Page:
Roach knew drastic measures were in order. One of the first steps he took was to call in help--in the form of John Murray, the head of TRO's UK operation. Murray had been with TRO since Roach formed it; prior to that, he had headed up Control Data Corp.'s London-based training service. When Roach asked him to move to the United States, and subsequently appointed him senior vice-president of operations, it marked the beginning of a restructuring for TRO.

The company made a number of changes over the course of 1997 and 1998, many of them designed to revamp its sales and support operations. By weeding out redundant systems and making better use of order-processing technologies, it was able to reduce its marketing and sales staff by approximately 19 percent. It cut its support staff even more deeply, eliminating around 25 percent of those positions. The company also began offering clients a new fee-based service and support program, which included training, installation, and technical support for the PLATO products. This created a new $2.5 million income stream.

A more drastic restructuring measure came in the fall of 1998, when TRO sold its aviation training business to the United Kingdom-based VEGA Group. This left the company with a single focus: the PLATO education system.

In addition to cost-cutting measures, TRO--which had previously delivered its courses primarily though local area networks or CD-ROMs--began angling for a piece of the growing online learning market. In the spring of 1997, the company partnered with BC TEL Interactive, a British telephone company, to distribute PLATO courseware via the Internet to students in British Columbia. The agreement provided for not just a distribution channel, but a sales channel as well; BC TEL account managers were commissioned to actively market the courseware as part of their Internet service offerings. In late 1997, the company signed a similar agreement with BellSouth, providing for sales and delivery of PLATO courses on the Internet in the nine-state BellSouth service area. Under the arrangement, customers--either individuals or schools--could purchase courses online through BellSouth's Education Gateway site and have them immediately downloaded or shipped in CD-ROM form.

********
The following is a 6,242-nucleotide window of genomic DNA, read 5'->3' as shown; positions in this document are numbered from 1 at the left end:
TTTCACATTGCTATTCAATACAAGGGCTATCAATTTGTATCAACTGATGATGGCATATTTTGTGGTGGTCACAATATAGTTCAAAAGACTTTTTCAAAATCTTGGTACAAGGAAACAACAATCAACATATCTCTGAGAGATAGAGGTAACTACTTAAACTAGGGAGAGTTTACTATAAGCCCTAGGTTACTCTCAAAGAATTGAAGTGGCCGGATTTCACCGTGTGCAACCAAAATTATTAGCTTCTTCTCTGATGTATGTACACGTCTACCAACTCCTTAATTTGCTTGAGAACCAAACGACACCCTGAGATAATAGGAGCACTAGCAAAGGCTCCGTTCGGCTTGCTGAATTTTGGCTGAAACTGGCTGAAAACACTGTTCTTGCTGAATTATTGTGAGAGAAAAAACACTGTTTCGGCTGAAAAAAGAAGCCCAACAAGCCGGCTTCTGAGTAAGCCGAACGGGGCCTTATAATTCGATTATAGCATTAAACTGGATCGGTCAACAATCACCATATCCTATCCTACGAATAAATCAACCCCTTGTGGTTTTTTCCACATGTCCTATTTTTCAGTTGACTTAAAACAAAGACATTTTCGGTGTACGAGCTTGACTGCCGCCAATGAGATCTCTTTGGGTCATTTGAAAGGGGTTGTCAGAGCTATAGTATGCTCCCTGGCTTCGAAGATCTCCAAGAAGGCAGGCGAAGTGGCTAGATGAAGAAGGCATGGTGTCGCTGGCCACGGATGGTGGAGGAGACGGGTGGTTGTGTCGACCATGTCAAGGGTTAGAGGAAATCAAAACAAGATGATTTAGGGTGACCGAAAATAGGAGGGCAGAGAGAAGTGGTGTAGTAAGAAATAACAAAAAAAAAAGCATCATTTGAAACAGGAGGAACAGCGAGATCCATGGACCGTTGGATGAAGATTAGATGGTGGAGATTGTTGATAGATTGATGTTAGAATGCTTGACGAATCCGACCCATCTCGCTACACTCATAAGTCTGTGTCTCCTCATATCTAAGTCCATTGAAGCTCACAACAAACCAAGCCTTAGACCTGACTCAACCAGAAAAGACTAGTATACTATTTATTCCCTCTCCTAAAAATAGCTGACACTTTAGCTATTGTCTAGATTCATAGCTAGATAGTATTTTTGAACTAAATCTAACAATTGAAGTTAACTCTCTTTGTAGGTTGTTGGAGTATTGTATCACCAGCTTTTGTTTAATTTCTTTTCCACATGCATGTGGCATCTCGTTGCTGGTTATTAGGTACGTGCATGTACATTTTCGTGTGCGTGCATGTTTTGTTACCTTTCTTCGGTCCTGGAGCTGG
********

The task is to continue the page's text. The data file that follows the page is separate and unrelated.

Late 1990s: Turnaround

By the end of fiscal 1998, the company began to show signs of turning around. Demand for the PLATO system had increased, with sales of courseware and related services climbing to $39.4 million--up $8.8 million, or nearly 30 percent, in just three years. The company also managed to post a profit of $3 million--a not insignificant feat, given the previous year's $20 million loss.

Sales continued to increase in 1999, growing to $44.1 million by year-end. The steady growth was partially attributable to a series of strategic partnerships that provided new sales channels. For example, in late 1999, the company partnered with Sylvan Learning Centers to provide PLATO courses throughout the more than 750 Sylvan learning centers. It also partnered with the Provo, Utah-based Brain Garden, a direct seller of nutritional and educational products. The agreement allowed Brain Garden to market PLATO software through its sales network.

Other sales initiatives focused on a newly introduced product: single-topic PLATO courses. The initial single-topic library contained 66 titles, each of which could be purchased individually and delivered either over the Internet or in CD-ROM form. Previously TRO had sold its courseware as entire, integrated curricula. The single-topic courses broadened the company's pool of potential customers considerably, to include individual users who needed reinforcement only in certain academic areas, as well as small, rural school markets who lacked the financing or capability to implement entire curricula. To market these new courses, TRO allied with click2learn.com, a portal site and online catalog dedicated to lifelong learning and education. Simultaneously, the company developed its own e-commerce site through which to direct-sell its single-topic offerings.